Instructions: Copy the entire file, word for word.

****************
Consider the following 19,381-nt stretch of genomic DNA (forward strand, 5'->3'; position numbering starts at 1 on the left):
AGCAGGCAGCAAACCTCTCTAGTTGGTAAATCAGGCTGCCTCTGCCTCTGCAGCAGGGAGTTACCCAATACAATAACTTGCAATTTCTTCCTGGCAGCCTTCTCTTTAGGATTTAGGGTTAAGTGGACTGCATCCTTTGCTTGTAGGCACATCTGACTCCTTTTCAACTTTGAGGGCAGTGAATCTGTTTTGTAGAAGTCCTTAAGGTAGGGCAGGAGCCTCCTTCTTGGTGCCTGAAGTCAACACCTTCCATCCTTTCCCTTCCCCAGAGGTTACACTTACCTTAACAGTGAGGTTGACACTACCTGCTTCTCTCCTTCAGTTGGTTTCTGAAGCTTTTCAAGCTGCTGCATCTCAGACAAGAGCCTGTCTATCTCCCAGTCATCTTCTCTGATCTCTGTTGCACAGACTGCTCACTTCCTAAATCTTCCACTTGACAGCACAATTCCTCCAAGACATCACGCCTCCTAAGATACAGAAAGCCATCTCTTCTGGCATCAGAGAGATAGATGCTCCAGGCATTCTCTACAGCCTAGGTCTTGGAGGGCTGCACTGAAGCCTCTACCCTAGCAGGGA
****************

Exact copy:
Consider the following 19,381-nt stretch of genomic DNA (forward strand, 5'->3'; position numbering starts at 1 on the left):
AGCAGGCAGCAAACCTCTCTAGTTGGTAAATCAGGCTGCCTCTGCCTCTGCAGCAGGGAGTTACCCAATACAATAACTTGCAATTTCTTCCTGGCAGCCTTCTCTTTAGGATTTAGGGTTAAGTGGACTGCATCCTTTGCTTGTAGGCACATCTGACTCCTTTTCAACTTTGAGGGCAGTGAATCTGTTTTGTAGAAGTCCTTAAGGTAGGGCAGGAGCCTCCTTCTTGGTGCCTGAAGTCAACACCTTCCATCCTTTCCCTTCCCCAGAGGTTACACTTACCTTAACAGTGAGGTTGACACTACCTGCTTCTCTCCTTCAGTTGGTTTCTGAAGCTTTTCAAGCTGCTGCATCTCAGACAAGAGCCTGTCTATCTCCCAGTCATCTTCTCTGATCTCTGTTGCACAGACTGCTCACTTCCTAAATCTTCCACTTGACAGCACAATTCCTCCAAGACATCACGCCTCCTAAGATACAGAAAGCCATCTCTTCTGGCATCAGAGAGATAGATGCTCCAGGCATTCTCTACAGCCTAGGTCTTGGAGGGCTGCACTGAAGCCTCTACCCTAGCAGGGA